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Why are so many high profile politicos so ill-tempered these days? Is it in the job description: Politico, be unpleasant? Whatever the case, you encounter this snapping and sniping wherever you turn.
In New Mexico, Gov. Susana Martinez routinely bristles at the slightest hint of criticism.
In a recent op-ed piece, Martinez’s predecessor, Bill Richardson, suggested that the nation’s governors, Martinez included, might want to think twice before abandoning tax incentives for movie production in their states.
According to Richardson, New Mexico’s film production incentives garnered the state “more than 10,000 jobs in this industry and in supporting businesses, bringing nearly $4 billion into our economy over eight years.”
Whereupon Martinez seemingly came unglued, railing against the budget deficit she inherited and intimating that movie production incentives were taking money out of classrooms, a claim clearly at odds with efforts in the Legislature to trim the program without crippling it.
Nor is Martinez alone among new governors whose temper flares when questioned about their budget balancing machinations.
The folks up in Wisconsin got themselves one of the most belligerent of the lot when they elected Scott Walker governor.
Walker’s proposed state budget cuts are draconian, but it is his drive to strip state employees’ unions of their bargaining powers that has provoked the massive and marathon protests that threatened to bring the roof down at the state capitol in Madison.
Walker claims his attack on unions’ bargaining right has something to do with balancing his state’s budget, but he got crosswise with that contention when he spoke candidly about doing the unions in during a telephone conversation with a fellow he thought to be a billionaire campaign contributor.
Only it wasn’t a contributor. It was a blogger who posted the would-be union-busting governor’s remarks online, creating a hullabaloo still raging.
When asked about the deception revealed in what he says in public about his union bashing efforts and what he says in private, Walker snapped, “I’m not going to let one telephone call keep me from pushing ahead with this.”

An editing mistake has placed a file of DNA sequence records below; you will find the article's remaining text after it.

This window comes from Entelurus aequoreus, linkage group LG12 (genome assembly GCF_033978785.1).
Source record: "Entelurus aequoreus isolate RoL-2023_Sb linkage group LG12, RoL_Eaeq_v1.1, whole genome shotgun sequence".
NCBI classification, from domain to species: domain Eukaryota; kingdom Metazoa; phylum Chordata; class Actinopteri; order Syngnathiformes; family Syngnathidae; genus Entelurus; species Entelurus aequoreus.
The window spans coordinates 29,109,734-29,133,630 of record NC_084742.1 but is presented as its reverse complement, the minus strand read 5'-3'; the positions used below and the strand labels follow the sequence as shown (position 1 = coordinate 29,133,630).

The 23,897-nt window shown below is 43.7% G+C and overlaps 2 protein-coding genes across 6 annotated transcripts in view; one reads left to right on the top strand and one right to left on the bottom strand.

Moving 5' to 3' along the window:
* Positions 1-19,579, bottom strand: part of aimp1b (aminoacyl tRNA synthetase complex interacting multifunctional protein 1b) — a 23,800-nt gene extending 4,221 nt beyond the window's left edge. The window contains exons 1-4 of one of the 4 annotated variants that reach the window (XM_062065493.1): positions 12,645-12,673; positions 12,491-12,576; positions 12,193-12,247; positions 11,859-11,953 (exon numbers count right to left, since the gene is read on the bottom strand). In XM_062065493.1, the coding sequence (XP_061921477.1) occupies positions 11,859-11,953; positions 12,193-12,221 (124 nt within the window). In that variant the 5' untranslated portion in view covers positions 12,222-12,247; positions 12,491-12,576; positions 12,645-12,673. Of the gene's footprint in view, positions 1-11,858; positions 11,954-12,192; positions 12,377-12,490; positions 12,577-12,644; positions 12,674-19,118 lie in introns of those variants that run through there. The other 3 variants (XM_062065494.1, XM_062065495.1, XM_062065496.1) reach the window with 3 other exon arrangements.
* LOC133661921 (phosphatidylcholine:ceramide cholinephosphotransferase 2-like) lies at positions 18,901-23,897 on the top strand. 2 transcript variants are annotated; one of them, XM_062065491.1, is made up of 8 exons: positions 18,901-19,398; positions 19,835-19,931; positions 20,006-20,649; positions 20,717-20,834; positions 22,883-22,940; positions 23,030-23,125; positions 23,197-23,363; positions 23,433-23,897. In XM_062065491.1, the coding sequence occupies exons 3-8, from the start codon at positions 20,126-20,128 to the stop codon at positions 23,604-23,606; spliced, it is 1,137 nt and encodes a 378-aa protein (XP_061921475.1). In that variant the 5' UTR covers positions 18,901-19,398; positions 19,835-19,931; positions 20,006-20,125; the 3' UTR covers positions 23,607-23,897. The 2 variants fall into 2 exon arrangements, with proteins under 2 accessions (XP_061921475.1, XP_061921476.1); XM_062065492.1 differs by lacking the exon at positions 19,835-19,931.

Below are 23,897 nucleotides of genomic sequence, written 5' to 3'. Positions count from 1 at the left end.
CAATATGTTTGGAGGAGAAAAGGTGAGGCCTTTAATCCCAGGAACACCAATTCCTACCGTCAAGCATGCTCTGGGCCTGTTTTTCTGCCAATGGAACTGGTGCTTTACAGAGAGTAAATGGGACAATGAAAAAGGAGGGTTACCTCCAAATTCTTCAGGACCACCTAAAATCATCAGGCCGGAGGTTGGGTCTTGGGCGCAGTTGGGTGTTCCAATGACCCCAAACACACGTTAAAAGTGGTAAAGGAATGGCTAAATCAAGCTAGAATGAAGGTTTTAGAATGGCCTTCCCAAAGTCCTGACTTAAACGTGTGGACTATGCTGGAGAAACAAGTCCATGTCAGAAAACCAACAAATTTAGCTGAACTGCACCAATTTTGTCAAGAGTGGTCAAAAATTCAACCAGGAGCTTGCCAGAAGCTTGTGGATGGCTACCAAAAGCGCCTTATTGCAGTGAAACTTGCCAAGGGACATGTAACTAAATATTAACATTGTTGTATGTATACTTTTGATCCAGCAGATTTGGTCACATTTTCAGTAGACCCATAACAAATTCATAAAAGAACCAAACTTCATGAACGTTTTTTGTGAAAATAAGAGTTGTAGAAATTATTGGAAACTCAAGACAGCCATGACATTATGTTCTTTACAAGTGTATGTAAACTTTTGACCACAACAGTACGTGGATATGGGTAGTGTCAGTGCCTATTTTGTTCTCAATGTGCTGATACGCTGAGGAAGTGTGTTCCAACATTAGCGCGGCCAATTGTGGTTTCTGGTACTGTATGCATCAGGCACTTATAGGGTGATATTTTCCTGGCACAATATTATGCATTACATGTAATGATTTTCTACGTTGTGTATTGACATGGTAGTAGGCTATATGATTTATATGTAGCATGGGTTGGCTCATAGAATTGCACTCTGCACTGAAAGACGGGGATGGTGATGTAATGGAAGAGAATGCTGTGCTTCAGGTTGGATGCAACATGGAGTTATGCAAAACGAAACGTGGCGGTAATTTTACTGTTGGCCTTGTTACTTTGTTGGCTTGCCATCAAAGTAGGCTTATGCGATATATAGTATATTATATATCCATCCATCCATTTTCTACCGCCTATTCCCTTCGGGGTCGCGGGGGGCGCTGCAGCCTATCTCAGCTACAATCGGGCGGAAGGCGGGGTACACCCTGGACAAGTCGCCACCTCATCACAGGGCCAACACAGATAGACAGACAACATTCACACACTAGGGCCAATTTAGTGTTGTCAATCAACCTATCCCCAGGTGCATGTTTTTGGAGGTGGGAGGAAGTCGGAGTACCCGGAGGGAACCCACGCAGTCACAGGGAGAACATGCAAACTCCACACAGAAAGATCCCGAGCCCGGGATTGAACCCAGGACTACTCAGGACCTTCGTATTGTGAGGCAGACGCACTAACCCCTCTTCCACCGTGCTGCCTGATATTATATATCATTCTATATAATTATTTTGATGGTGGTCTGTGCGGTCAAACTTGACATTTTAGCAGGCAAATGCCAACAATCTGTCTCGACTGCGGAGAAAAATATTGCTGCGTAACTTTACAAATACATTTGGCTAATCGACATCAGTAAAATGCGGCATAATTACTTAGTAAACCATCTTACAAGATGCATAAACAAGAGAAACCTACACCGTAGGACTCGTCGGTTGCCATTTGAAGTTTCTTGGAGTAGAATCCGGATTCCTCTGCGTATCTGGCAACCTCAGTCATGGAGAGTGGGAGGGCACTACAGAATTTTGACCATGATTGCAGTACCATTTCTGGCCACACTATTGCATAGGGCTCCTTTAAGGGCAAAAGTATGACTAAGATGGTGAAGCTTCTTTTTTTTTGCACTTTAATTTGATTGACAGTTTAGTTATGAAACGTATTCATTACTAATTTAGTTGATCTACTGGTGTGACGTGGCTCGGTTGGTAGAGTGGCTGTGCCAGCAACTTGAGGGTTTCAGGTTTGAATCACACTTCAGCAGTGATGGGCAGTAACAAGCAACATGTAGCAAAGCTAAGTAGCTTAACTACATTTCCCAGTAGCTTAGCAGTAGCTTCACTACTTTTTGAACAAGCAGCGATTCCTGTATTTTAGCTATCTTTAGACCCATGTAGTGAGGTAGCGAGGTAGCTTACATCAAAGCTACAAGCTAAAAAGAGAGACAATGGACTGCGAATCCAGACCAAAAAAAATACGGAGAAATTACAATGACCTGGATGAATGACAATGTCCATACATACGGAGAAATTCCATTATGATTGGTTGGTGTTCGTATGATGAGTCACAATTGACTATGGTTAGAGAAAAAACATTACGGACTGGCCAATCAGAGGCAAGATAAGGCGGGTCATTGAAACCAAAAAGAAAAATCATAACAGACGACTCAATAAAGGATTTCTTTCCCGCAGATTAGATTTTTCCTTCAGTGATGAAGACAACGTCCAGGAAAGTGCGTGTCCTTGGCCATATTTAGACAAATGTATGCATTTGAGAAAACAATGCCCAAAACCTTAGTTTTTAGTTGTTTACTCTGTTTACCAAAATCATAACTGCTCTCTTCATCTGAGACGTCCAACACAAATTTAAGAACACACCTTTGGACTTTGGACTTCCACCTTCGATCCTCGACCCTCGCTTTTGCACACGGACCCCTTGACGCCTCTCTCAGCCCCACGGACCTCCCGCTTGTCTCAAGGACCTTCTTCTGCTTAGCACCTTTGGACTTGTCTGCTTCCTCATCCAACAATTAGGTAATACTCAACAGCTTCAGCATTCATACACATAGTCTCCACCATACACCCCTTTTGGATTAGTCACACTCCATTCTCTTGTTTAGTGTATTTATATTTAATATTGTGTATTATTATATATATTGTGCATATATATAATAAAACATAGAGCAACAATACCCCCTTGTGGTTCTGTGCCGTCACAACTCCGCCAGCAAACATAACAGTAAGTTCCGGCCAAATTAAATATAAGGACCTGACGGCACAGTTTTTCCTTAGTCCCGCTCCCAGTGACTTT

About the same time Wisconsin’s eggy-faced governor was adding insult to injury, a New York Times/CBS News poll was released showing by almost a 2-to-1 margin Americans oppose efforts to weaken bargaining rights of public employee unions.
A subsequent NBC News poll found fully 77 percent of the respondents support public employee collective bargaining. And the CBS survey registered 56 percent of Americans oppose cuts in public employees’ pay and benefits.
Which is where another new governor got his turn to grouse. In his brief tenure as governor, New Jersey’s Chris Christie has evidenced a certain delight in bashing public employees and their unions, including firefighters, police officers and teachers.
To hear Christie tell it, these are the “21st Century’s Welfare Queens.”
So what was this freshly minted governor’s reaction to the Times/CBS poll? Well, he harrumphed, polls can be “set up so they say what (their sponsors) want them to say.”
Christie is being billed as a new “Republican superstar.”
It was left to a Capitol Hill veteran, the newbie House Speaker John Boehner, however, to succinctly snarl the snappiest snipe with his reaction to news that scores of economists, including those at the respected nonpartisan Moody’s Analytics, estimate that upwards of 700,000 American jobs will be lost within a year if the federal budget cuts propounded by Boehner and his cohorts are enacted.
Said Boehner: “So be it.”
As the hapless Marie Antoinette was wont to say, “Qu’ils mangent de la brioche.” Let them eat cake.